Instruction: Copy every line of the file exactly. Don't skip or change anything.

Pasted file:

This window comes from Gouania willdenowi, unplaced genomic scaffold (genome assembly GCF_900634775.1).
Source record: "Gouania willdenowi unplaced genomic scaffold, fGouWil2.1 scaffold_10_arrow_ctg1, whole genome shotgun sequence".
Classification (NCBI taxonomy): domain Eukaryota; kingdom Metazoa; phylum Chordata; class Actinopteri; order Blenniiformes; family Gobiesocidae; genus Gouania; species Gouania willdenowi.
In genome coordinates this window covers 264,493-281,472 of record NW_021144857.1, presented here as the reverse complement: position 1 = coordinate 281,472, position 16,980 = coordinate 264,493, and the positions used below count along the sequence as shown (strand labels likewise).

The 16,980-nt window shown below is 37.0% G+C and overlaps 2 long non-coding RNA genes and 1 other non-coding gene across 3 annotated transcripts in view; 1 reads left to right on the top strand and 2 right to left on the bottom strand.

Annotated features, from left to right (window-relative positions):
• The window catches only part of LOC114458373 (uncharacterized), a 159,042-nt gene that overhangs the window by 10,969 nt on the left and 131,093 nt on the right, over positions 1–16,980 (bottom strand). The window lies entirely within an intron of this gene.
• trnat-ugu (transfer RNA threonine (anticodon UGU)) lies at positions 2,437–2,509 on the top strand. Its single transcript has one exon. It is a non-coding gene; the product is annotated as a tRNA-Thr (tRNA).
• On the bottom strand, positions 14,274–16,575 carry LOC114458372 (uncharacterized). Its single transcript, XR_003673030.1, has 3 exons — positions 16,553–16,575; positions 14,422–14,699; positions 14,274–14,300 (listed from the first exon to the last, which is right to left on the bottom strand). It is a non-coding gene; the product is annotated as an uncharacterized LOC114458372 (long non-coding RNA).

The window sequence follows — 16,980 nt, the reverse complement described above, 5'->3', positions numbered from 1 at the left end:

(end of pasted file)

This window comes from Gouania willdenowi, unplaced genomic scaffold (genome assembly GCF_900634775.1).
Source record: "Gouania willdenowi unplaced genomic scaffold, fGouWil2.1 scaffold_10_arrow_ctg1, whole genome shotgun sequence".
Classification (NCBI taxonomy): domain Eukaryota; kingdom Metazoa; phylum Chordata; class Actinopteri; order Blenniiformes; family Gobiesocidae; genus Gouania; species Gouania willdenowi.
In genome coordinates this window covers 264,493-281,472 of record NW_021144857.1, presented here as the reverse complement: position 1 = coordinate 281,472, position 16,980 = coordinate 264,493, and the positions used below count along the sequence as shown (strand labels likewise).

The 16,980-nt window shown below is 37.0% G+C and overlaps 2 long non-coding RNA genes and 1 other non-coding gene across 3 annotated transcripts in view; 1 reads left to right on the top strand and 2 right to left on the bottom strand.

Annotated features, from left to right (window-relative positions):
• The window catches only part of LOC114458373 (uncharacterized), a 159,042-nt gene that overhangs the window by 10,969 nt on the left and 131,093 nt on the right, over positions 1–16,980 (bottom strand). The window lies entirely within an intron of this gene.
• trnat-ugu (transfer RNA threonine (anticodon UGU)) lies at positions 2,437–2,509 on the top strand. Its single transcript has one exon. It is a non-coding gene; the product is annotated as a tRNA-Thr (tRNA).
• On the bottom strand, positions 14,274–16,575 carry LOC114458372 (uncharacterized). Its single transcript, XR_003673030.1, has 3 exons — positions 16,553–16,575; positions 14,422–14,699; positions 14,274–14,300 (listed from the first exon to the last, which is right to left on the bottom strand). It is a non-coding gene; the product is annotated as an uncharacterized LOC114458372 (long non-coding RNA).

The window sequence follows — 16,980 nt, the reverse complement described above, 5'->3', positions numbered from 1 at the left end: